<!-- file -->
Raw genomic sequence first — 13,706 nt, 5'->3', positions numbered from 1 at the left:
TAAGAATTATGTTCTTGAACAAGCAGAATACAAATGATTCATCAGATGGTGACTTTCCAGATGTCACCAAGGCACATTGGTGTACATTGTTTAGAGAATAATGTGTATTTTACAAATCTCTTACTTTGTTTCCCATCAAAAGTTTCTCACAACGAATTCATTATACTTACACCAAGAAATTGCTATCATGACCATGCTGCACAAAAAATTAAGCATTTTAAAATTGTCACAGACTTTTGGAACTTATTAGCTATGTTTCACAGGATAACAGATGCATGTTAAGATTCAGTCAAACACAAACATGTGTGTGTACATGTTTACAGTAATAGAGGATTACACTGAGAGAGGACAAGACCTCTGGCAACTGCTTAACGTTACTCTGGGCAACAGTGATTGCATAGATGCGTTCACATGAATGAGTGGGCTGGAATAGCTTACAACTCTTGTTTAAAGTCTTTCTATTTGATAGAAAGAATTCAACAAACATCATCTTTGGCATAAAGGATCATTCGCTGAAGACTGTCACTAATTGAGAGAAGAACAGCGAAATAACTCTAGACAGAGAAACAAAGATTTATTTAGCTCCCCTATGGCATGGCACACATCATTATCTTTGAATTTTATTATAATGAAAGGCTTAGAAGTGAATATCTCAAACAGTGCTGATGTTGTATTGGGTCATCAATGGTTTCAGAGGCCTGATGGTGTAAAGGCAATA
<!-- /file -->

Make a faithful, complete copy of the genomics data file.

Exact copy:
Raw genomic sequence first — 13,706 nt, 5'->3', positions numbered from 1 at the left:
TAAGAATTATGTTCTTGAACAAGCAGAATACAAATGATTCATCAGATGGTGACTTTCCAGATGTCACCAAGGCACATTGGTGTACATTGTTTAGAGAATAATGTGTATTTTACAAATCTCTTACTTTGTTTCCCATCAAAAGTTTCTCACAACGAATTCATTATACTTACACCAAGAAATTGCTATCATGACCATGCTGCACAAAAAATTAAGCATTTTAAAATTGTCACAGACTTTTGGAACTTATTAGCTATGTTTCACAGGATAACAGATGCATGTTAAGATTCAGTCAAACACAAACATGTGTGTGTACATGTTTACAGTAATAGAGGATTACACTGAGAGAGGACAAGACCTCTGGCAACTGCTTAACGTTACTCTGGGCAACAGTGATTGCATAGATGCGTTCACATGAATGAGTGGGCTGGAATAGCTTACAACTCTTGTTTAAAGTCTTTCTATTTGATAGAAAGAATTCAACAAACATCATCTTTGGCATAAAGGATCATTCGCTGAAGACTGTCACTAATTGAGAGAAGAACAGCGAAATAACTCTAGACAGAGAAACAAAGATTTATTTAGCTCCCCTATGGCATGGCACACATCATTATCTTTGAATTTTATTATAATGAAAGGCTTAGAAGTGAATATCTCAAACAGTGCTGATGTTGTATTGGGTCATCAATGGTTTCAGAGGCCTGATGGTGTAAAGGCAATA